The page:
But they acted like rulers. Æthelflæd, with her husband and her brother Edward the Elder, King of the Anglo-Saxons, launched a series of military campaigns in the early tenth century. These brought all of England south of the Humber and Mersey river under Anglo-Saxon control and rolled up the Scandinavian lordships which had been established in the East Midlands and East Anglia.
These advances were backed up by an energetic programme of fortification, with burhs (fortified towns) built in places such as Bridgnorth, Runcorn, Chester and Manchester.
But while she called herself a “lady”, outsiders, especially the Welsh and Irish, saw Æthelflæd as a “queen” and she surely wasn’t just her husband’s subservient wife. As Alfred the Great’s daughter, the role Mercia and the Mercians would play in the kingdom of the Anglo-Saxons was at stake.
A potent widow
But Æthelflæd really came into her own following her husband’s death in 911, although it seems that he had been in poor health for the best part of the previous decade. The Mercian Register in the Anglo-Saxon Chronicle, certainly celebrates her deeds from 910 onwards.
In 915, she successfully campaigned against the Welsh and the major Welsh kings, and in England she began further to expand her kingdom. In 917-8, her army took control of Viking-occupied Derby and Leicester, and just before her death, the “people of York” – that is, the Scandinavian lords of southern Northumbria – also agreed to submit to her.
For a brief moment, she had authority not just over her own territory in Mercia, but over the Welsh, the Scandinavian East Midlands and possibly part of Northumbria, making her perhaps one of the three most important rulers in mainland Britain – the others being her brother Edward king of the Anglo-Saxons and Constantin II macAeda, King of the Scots.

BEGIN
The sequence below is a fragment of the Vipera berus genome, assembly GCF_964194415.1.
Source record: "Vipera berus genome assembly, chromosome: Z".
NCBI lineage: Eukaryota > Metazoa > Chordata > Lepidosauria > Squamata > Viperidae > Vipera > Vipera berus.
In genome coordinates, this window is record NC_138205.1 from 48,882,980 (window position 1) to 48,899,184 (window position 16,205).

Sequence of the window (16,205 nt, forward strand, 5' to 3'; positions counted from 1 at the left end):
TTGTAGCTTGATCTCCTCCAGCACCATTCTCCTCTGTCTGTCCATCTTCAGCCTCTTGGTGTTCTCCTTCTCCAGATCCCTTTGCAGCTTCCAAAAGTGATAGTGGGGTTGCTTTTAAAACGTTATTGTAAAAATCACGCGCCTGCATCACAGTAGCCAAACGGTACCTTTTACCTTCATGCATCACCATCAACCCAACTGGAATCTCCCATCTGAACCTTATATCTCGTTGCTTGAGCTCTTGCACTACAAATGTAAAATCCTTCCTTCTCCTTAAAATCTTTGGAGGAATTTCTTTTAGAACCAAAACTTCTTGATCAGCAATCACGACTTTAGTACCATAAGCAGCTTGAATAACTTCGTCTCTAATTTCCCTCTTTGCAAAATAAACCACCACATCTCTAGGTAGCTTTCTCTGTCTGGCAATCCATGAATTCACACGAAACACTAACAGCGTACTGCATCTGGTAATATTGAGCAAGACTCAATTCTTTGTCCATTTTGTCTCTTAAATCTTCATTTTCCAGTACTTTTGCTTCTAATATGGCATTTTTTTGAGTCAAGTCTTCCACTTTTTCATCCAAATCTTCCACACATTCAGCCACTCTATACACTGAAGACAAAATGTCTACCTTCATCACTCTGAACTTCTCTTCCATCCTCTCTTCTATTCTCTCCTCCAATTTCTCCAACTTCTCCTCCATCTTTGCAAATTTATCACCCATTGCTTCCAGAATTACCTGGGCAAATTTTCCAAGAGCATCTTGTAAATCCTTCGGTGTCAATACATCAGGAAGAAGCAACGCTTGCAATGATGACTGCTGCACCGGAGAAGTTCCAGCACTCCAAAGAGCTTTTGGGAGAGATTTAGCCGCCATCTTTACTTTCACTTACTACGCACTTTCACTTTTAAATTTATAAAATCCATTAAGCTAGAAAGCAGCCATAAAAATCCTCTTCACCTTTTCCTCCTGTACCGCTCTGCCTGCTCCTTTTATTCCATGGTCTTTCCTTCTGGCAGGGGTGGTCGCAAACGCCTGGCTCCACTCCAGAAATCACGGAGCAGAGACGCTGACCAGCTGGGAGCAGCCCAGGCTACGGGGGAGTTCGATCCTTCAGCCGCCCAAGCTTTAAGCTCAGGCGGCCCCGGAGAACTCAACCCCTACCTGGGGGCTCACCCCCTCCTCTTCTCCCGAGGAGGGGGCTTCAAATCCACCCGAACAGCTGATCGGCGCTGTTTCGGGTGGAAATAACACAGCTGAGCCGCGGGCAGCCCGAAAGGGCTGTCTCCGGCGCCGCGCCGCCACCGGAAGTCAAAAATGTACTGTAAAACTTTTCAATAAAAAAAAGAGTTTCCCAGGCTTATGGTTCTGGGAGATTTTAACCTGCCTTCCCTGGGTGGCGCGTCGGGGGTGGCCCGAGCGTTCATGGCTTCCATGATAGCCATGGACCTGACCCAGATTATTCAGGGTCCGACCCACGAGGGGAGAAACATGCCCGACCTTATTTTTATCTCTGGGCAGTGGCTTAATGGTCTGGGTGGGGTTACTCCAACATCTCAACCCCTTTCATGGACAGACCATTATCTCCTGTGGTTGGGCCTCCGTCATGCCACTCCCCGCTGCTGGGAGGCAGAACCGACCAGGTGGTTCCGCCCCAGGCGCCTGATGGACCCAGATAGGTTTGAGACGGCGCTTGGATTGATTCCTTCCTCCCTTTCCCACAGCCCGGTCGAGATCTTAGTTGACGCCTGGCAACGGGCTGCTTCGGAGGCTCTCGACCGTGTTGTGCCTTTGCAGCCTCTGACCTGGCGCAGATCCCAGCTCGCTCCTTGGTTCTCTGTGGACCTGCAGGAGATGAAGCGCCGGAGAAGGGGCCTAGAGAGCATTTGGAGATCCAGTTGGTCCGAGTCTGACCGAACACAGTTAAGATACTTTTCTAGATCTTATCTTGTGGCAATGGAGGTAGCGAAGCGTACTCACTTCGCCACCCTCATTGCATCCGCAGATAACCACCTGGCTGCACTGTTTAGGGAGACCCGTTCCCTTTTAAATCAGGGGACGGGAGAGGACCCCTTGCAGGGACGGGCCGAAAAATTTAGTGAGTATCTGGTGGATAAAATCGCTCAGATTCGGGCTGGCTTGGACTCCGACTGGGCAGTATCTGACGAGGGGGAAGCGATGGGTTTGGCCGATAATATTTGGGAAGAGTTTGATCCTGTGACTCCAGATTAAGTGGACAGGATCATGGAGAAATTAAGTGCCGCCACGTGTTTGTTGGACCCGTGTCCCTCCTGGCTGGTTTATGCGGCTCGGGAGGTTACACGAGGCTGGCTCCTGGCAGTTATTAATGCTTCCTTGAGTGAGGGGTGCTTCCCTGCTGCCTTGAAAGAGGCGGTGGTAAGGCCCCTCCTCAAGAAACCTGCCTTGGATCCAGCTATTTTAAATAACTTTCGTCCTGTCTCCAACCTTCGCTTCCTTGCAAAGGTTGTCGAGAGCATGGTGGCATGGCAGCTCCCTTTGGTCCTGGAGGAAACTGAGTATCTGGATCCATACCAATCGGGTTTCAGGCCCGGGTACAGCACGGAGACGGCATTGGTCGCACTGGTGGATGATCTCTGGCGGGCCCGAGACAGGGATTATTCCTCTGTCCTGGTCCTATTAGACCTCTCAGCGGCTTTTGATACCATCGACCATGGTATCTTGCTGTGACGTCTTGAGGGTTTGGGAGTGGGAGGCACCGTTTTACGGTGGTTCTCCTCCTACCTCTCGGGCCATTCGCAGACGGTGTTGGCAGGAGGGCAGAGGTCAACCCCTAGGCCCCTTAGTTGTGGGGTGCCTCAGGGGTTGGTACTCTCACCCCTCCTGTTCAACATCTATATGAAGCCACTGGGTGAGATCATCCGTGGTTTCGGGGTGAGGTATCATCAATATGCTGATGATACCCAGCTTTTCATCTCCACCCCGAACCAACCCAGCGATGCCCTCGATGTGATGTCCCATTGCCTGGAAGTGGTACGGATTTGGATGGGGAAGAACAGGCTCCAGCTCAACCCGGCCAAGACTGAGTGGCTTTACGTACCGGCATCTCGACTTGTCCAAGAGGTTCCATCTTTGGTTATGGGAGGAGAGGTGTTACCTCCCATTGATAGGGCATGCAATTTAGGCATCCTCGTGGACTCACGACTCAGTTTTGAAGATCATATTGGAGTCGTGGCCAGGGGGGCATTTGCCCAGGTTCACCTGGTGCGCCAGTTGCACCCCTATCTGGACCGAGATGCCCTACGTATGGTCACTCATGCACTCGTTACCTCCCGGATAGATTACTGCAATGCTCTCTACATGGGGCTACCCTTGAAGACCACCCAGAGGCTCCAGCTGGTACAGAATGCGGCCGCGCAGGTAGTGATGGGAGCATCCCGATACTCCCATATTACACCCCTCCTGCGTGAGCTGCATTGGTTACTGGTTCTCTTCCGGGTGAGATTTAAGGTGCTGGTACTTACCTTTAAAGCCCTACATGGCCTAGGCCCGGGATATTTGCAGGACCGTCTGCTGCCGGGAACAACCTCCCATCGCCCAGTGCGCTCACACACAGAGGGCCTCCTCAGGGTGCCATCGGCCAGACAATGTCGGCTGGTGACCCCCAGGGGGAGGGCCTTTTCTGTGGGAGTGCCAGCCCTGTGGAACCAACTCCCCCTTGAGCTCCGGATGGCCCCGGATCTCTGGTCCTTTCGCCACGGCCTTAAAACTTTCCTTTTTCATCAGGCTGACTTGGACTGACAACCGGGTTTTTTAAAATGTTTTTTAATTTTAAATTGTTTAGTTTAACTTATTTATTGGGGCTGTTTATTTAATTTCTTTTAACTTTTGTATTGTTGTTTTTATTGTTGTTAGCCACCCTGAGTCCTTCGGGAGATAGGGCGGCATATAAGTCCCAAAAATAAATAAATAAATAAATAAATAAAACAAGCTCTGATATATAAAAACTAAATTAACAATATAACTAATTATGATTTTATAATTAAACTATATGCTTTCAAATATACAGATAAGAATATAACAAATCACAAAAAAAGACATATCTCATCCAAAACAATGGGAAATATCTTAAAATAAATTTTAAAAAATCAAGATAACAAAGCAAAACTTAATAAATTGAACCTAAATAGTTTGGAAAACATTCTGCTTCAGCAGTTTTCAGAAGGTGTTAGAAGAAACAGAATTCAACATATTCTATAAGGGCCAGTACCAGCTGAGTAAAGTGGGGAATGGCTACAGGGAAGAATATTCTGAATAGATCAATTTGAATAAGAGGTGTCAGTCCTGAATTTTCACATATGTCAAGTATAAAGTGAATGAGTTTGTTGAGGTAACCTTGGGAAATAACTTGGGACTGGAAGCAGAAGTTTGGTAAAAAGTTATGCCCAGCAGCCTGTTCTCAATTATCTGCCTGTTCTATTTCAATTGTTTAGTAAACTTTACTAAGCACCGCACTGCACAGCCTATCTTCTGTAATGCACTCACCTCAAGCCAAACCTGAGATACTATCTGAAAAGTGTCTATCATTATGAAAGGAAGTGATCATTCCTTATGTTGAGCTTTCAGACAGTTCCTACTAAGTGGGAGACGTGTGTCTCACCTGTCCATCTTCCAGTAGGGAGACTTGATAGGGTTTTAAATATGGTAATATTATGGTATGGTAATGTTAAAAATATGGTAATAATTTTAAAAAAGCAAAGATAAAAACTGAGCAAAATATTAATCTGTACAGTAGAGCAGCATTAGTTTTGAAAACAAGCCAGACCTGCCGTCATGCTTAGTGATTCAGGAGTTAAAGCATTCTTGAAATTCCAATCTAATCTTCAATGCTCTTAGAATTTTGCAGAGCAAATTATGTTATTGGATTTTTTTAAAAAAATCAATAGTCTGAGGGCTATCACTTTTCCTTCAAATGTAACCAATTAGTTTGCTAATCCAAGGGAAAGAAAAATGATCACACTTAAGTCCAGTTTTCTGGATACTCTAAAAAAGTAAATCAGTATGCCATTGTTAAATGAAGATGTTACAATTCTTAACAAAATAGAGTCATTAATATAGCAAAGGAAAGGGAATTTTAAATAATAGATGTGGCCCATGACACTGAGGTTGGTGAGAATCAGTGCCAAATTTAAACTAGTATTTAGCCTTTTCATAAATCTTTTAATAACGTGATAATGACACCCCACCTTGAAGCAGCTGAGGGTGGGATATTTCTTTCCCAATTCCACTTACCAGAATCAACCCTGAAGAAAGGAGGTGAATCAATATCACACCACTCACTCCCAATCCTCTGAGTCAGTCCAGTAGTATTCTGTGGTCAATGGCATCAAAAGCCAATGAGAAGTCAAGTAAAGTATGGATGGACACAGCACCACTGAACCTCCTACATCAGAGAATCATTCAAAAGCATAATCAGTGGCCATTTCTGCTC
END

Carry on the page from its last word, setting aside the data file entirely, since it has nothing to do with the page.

This made her a major political actor in her own right, but also a respected and feared figure. Even more remarkably, she passed her authority on to her daughter, Ælfwynn, who was around 30 when her mother died. The rule of Ælfwynn in Mercia, which attracts virtually no comment at all from historians, lasted about six months before her uncle Edward launched a coup d’état, deprived her of all authority and took her into Wessex.
Æthelflæd’s legacy is enigmatic, wrapped up in the “making of England”. But she was a ruler of consequence in an era defined by male authority. Indeed, her project to rebuild the kingdom of Mercia and the Mercians might have placed midland England at the heart of later history.
Philip Morgan, Senior Lecturer, Keele University; Andrew Sargent, Lecturer in Medieval History, Keele University; Charles Insley, Senior lecturer, University of Manchester, and Morn Capper, Lecturer in Archaeological Heritage, University of Chester
As the Automatic Teller Machine (ATM) celebrates its 50th birthday, it’s actually being used less and less to withdraw cash in Australia. There are currently more than 32,000 ATMs across Australia and cash withdrawals in February 2017 were A$9,924 million, down 10% from the previous year and just above the total of February 2005.
ATM’s (Automatic Teller Machines) were first introduced at the end of June 1967 and were welcomed by both bank customers and the banks themselves. This “hole in the wall” enabled customers to access their cash 24/7. The ATM’s self-service nature enabled the banks to reduce their costs, by closing bank branches, reducing opening hours and laying off staff.